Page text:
In reason 42, Jamie say “Moderate drinking? How about moderate pornography or moderate heroin use or moderate lying or moderate adultery?” My response would be “category error much?” See what she did there, she placed moderate drinking into the category of the sin of drunkenness with no justification for the category conflation. In doing this she made Jesus, himself a sinner. Jesus drank in moderation so was he also engaging in a sin in the same category as moderate porn and heroin use? Was Paul encouraging Timothy to engage in a sin equal to moderate lying and adultery? Was Paul saying that someone could be qualified as a deacon as long as he was only a moderate viewer of pornography; as long as he did not engage in “much” pornography?

In reason 7, Jamie states “What I do in moderation, my children will do in excess.” Prove it, what justification can you provide that this statement is true? I know many fine Christians that drink in moderation and their children do not drink in excess.

I am going to refrain from addressing any more of the points but most are begging the question by assuming that any drinking at all is drunkenness. Jamie does make a few points that we should take into consideration with this topic however shouldn’t we be getting our instruction from teachers that are more sound in the Word of God? We as Christians should approach this topic sincerely and with an open heart to what God has for us as an individual and be willing to change our habits if God so presses it upon our hearts. We should however refrain from passing judgement upon others or accepting judgement from others when it comes to food or drink (Col 2:16). Good solid Christian teachers can Biblically make a case for why Christians should consider refraining from drinking but this article is not one of them. My prayer is that Christians would become more discerning when it comes to the sophistry and drivel that is coming out of the world of evangelical Christianity today and examine it and hold it up to the mirror of the unchanging and ever true Word of God.


  1. Alan says:

    Do you drink as a Christian? Can you go without drinking? Likely not, even though you will say you can, as do all Christians who drink say they can, but are grieved if they cannot drink. If the charge is to not become drunk, do you test yourself to see if your blood alcohol level is too high to legally drive? You may not consider yourself drunken, but does the state consider you drunk by law even though you can hold your booze?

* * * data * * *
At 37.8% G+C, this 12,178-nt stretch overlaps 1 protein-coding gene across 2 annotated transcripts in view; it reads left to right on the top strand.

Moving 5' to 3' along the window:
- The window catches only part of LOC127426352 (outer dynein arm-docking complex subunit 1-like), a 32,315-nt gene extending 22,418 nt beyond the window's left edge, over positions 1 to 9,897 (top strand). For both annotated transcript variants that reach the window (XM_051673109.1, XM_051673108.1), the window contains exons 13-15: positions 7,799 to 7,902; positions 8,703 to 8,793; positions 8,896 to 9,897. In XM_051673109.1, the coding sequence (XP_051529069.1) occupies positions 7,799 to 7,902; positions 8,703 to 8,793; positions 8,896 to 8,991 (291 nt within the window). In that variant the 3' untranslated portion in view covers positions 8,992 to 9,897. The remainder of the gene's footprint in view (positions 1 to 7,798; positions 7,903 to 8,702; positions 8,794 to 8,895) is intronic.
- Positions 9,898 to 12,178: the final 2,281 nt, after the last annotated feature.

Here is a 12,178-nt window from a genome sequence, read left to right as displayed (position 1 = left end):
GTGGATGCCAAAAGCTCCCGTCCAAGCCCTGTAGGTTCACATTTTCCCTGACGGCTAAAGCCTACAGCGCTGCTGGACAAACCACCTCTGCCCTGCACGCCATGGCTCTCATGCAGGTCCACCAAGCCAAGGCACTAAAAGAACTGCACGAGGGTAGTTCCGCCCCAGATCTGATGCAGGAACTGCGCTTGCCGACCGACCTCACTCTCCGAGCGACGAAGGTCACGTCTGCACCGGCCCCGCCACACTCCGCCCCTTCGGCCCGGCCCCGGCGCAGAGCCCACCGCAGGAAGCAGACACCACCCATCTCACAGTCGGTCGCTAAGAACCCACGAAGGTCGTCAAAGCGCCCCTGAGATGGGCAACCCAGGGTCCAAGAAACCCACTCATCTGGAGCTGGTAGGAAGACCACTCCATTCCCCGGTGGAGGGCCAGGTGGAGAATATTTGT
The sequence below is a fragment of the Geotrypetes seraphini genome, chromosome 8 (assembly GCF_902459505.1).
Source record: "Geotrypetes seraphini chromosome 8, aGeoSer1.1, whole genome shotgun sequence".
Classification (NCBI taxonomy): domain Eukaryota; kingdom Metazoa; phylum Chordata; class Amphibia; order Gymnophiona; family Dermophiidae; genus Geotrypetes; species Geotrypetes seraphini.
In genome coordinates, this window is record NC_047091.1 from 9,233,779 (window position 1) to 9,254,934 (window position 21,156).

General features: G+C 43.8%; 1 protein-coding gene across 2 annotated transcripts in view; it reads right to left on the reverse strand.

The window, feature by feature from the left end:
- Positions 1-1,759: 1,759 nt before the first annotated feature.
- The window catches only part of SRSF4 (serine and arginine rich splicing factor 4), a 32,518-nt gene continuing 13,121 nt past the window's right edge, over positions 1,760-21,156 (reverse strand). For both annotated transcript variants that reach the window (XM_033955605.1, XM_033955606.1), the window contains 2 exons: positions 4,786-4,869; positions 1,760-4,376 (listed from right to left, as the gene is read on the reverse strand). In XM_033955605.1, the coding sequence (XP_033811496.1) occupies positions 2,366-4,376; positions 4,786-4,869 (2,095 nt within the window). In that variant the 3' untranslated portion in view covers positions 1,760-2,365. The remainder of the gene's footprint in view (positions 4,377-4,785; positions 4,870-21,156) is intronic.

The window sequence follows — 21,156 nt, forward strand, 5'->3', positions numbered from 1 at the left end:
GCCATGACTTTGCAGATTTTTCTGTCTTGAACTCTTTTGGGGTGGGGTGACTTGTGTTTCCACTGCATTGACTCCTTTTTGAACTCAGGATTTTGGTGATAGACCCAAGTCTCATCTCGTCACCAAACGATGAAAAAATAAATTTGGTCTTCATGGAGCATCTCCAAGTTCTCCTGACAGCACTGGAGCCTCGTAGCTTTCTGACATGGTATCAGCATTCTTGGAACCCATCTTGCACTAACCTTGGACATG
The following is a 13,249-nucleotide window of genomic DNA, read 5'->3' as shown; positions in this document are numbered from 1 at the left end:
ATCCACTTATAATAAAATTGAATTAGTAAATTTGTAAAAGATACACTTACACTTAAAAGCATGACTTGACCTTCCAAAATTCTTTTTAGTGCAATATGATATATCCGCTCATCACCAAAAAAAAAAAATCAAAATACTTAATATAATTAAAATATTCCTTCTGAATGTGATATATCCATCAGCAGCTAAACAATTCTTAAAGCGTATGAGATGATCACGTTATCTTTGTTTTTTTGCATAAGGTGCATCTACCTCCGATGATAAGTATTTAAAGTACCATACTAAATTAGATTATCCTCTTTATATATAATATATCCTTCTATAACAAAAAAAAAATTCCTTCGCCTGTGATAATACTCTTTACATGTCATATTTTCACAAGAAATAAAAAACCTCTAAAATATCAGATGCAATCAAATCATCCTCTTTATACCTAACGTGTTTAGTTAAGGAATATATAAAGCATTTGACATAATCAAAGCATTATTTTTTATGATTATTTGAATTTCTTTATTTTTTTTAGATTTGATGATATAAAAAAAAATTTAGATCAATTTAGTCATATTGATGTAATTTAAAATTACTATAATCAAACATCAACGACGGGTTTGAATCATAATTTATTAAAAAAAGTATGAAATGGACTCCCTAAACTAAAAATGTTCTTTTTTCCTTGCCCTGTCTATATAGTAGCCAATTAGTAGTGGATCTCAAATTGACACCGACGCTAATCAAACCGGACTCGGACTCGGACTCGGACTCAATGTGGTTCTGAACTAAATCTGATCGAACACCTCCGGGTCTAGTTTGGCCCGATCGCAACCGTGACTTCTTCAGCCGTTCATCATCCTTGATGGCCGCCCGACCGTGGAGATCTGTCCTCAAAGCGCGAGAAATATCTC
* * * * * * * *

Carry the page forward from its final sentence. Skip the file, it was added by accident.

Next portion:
God commands us to be filled with the Holy Spirit and not be drunk on wine. Ephesians 5. One drink and the mind of Christ is now compromised and under the influence of substances outside the purity of the Holy Spirit. Drinking grieves the Holy Spirit and lead to debauchery.

    Time to stop using historical events as doctrine to justify unholy behavior. It is not a sin, yes, but are you fully given over to Christ with flesh fully crucified if you continue to drink? It is your flesh that desires it. God bless.

    • Jason M says:

      Did Christ then not have the mind of Christ?

    • Zach P says:

      “Do you drink as a Christian?”

      “Can you go without drinking?”

      “Likely not, even though you will say you can, as do all Christians who drink say they can, but are grieved if they cannot drink. ”
      I’ve gone months at a time without touching the stuff. I definitely can go without drinking.

  2. timbushong says:

    “…but are grieved if they cannot drink.”

    Yet another non-sequitur…

    • Jason M says:

      Agreed, the assumption again above is that any consumption is drunkenness. Notice Alan did not deal with any of the arguments. If he is correct that any drinking at all results in not having the mind of Christ then did Christ not have the mind of Christ?

  3. Freddy Thomas says:

    Christ did not condemn slavery, apostles did not condemn slavery. Bible only rejects treating slaves badly. So Slavery is acceptable. If that line of thinking is wrong, then using contextual examples of wine drinking to justify any alcoholic drinking today is wrong as well.

    • Jason M says:

      Did Jesus have slaves? Did he perform a miracle that turned employees into slaves? Did Paul tell Timothy to buy a slave to help a little around the house? Certain types of slavery are not unBiblical and are not much different than employment in a western context today. Enslaving a particular people because they are thought to be inferior humans because of their race or ethnicity is not Biblical. Slaves or servants that are paying off a debt or need the position because of a financial difficulty is not unBiblical. All servants, employees and slaves should be treated with respect and dignity as fellow image bearers of God. We have to recognize the Biblical categories for slaves and servants. African slaves in America was unBiblical because it treated an image bearer of God as less than human and acquired them by kidnapping them (a crime met with capital punishment in the OT). Your argument is a non-sequitur.

  4. Terry Jennings says:

    “The first thing that should be recognized by discerning Christians when reading any article written by a woman pastor is the author will likely have little respect for the Word of God and will be basing most arguments on pragmatic experience and an arbitrarily assumed morality instead of a clear exegesis of the text of Scripture.”

    You lost me here. I’m all for sound Biblical exegesis and I agree a number of errors were made in the original article but to frame a response like this and then claim women in general have little respect for the Word of God is even more extreme, wrong and ungracious. The poor dears, it must be their undeveloped brains or something. Good grief.